The ‘Chandralekha’ acid-throwing case used to be the one-off acid attack incidents in Tamil Nadu.  Suddenly our media was flooded with news on acid attacks in Pakistan.  Bad things always catch faster and so did the horrible acid attacks on women in India especially in the north – a direct import from Pakistan through television media.  Early this year after decades even Tamil Nadu registered two acid attack cases and in both of these the victims died after days of enduring indescribable pain, disfigurement and brutality.  The acid attack cases are suddenly on rise in entire India owing to needless publicity given to Pakistani crime scene here.    The idea is to show the enemy nation in poor light as we can guess but what about the counter-effects that have come to affect us.   Our population is still not ready or mature enough to handle such grave issues.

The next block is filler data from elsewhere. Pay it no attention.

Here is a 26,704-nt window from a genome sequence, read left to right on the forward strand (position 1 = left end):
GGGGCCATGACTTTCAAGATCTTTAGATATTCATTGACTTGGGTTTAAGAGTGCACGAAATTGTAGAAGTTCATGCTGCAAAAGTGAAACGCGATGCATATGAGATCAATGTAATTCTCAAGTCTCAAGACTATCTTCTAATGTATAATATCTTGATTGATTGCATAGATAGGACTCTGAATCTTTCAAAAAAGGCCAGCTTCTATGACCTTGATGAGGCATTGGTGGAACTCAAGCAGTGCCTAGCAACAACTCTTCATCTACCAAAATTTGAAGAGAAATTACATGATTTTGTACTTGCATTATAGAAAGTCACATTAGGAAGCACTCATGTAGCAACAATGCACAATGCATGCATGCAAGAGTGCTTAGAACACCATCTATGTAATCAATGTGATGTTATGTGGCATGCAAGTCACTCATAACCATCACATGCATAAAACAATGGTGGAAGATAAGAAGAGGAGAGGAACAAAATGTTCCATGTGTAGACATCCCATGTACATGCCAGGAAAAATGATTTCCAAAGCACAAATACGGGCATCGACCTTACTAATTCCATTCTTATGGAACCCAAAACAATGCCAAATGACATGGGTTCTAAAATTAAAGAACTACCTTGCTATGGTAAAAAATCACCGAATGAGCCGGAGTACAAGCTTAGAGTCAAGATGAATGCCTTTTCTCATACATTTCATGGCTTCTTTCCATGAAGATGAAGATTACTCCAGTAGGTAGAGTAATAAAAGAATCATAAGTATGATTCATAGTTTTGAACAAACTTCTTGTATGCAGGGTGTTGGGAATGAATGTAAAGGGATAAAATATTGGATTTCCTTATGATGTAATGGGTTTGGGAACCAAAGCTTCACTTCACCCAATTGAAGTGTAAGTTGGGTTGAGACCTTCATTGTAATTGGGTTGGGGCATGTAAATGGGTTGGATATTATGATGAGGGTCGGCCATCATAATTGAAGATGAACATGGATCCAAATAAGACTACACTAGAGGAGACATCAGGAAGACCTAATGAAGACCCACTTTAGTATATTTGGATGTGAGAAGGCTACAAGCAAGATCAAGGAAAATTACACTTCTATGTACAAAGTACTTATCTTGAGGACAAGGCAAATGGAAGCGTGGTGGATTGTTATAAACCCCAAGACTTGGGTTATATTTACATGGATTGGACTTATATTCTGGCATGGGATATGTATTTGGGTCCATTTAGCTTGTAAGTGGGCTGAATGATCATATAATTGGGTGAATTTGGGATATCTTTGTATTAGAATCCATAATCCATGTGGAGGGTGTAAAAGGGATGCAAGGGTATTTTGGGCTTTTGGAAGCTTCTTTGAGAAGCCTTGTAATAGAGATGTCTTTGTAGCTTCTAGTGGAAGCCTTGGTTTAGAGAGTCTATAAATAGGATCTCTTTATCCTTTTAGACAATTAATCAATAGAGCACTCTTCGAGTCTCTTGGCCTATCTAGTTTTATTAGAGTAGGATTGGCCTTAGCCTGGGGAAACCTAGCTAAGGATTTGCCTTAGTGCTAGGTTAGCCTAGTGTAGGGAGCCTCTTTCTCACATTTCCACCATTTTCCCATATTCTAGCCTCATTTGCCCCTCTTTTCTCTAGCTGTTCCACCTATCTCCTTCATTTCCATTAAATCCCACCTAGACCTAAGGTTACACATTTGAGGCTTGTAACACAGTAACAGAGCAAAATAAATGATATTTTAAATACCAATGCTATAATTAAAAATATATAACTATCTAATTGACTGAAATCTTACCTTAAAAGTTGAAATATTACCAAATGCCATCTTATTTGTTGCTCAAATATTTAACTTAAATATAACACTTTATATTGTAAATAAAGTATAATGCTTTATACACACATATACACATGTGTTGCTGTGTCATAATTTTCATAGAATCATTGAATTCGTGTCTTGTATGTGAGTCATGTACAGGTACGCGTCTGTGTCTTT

I don’t think any new legislation (to be) introduced for awarding death sentence to rapists or more correctly gang rapists or acid attackers could make a serious difference.  Our film industry here could do a constructive role in shaping the impressionable minds of our poor rural illiterate masses breeding such criminals.   The irony is that the perpetrators of such heinous crimes might not even have a clue as to what’s going on in their sorry state of ignorance.  Lets not forget India is a third world country and will remain so for a long time to come.

There is no short-cut remedy to this malaise.  Its no use treating only the ‘symptoms.’ The essential cure is in identifying and accepting the underlying reasons and treating the malaise from within.   For that we Indians must acknowledge what an unfair and unequal society we have been busy building all these days.